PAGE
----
The nationwide campaign to curb abortion rights through grass-roots political action has arrived in Massachusetts.
Antiabortion advocates are launching a petition initiative to amend the state constitution to deny funding for abortions for women on MassHealth, the state’s Medicaid program. It’s an attempt to circumvent the courts and would deny crucial health services to people who can least afford alternatives.
Massachusetts is one of 17 states in the country where state-funded abortions are allowed, thanks to a 1981 court decision. The Supreme Judicial Court ruling stated that the Commonwealth’s constitution guarantees Medicaid-eligible pregnant women the right to nondiscriminatory funding for abortion. And so it should remain.
The impact of overriding state abortion law through the ballot would disproportionately hit minority women living in poverty, said Dr. Jennifer Childs-Roshak, president of the Planned Parenthood Advocacy Fund of Massachusetts. “When you deny them abortion coverage, it does create some serious hardships. We know they’re more likely to fall into poverty and rely on public assistance.”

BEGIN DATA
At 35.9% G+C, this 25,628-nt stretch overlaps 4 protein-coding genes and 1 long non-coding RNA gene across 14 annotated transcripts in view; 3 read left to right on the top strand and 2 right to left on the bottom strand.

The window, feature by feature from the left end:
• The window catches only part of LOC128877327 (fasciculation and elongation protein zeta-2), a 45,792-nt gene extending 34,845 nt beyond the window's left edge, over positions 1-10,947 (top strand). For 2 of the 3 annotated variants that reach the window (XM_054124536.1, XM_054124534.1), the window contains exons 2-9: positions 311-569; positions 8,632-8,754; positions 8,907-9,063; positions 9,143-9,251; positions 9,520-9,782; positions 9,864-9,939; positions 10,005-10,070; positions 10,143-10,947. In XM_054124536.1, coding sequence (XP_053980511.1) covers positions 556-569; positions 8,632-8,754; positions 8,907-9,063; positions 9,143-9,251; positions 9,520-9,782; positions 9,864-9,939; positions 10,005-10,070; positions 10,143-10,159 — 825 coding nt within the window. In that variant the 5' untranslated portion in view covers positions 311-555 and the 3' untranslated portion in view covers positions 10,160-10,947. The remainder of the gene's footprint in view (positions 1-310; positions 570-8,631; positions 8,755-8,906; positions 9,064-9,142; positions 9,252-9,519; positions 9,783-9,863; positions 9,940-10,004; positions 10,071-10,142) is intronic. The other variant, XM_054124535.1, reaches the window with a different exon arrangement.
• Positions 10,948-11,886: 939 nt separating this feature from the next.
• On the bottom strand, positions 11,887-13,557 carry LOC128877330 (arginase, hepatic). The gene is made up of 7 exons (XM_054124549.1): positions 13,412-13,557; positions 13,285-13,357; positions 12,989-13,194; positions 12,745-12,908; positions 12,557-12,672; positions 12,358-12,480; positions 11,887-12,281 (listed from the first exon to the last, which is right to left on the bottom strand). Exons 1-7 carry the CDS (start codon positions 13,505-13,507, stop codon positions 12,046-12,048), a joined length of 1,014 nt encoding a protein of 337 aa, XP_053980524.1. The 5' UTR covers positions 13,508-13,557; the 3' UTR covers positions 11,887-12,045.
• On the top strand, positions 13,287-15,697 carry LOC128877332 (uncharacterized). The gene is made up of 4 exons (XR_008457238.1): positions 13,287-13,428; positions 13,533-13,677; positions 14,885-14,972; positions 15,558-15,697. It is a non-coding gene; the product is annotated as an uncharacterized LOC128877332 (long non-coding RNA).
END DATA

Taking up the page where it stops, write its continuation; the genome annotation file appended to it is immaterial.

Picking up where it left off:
Medicaid abortion restrictions appear to delay some women having abortions by two to three weeks in order to come up with the money to pay for the procedure privately. Any time a delay happens, it increases the cost and medical risks even further.
Most Massachusetts voters understand the important role of government support. Childs-Roshak pointed to a poll conducted recently by Planned Parenthood of Massachusetts that showed 65 percent of voters support government funding for abortion to low-income residents.
Ever since a woman’s right to a safe abortion was ruled constitutionally protected in 1973, antiabortion activists have targeted states in efforts to roll it back. But the pace has increased in recent years. Between 2001 and 2010, states passed a total of 189 abortion restrictions. Last year alone, 19 state legislatures enacted 60 new abortion restrictions.
In Massachusetts, abortion rates have been falling, mirroring a national trend of historic lows. The trend has nothing to do with abortion restrictions, though: Better access to affordable birth control and to contraceptive methods that are more effective than ever are two big reasons why. The state was a trailblazer by expanding access under Romneycare.
The earliest that the antiabortion petition could appear on the ballot is 2020. But it’s never too early for legislators and the public to stand up to a pernicious attempt to play politics with poor women’s access to health care.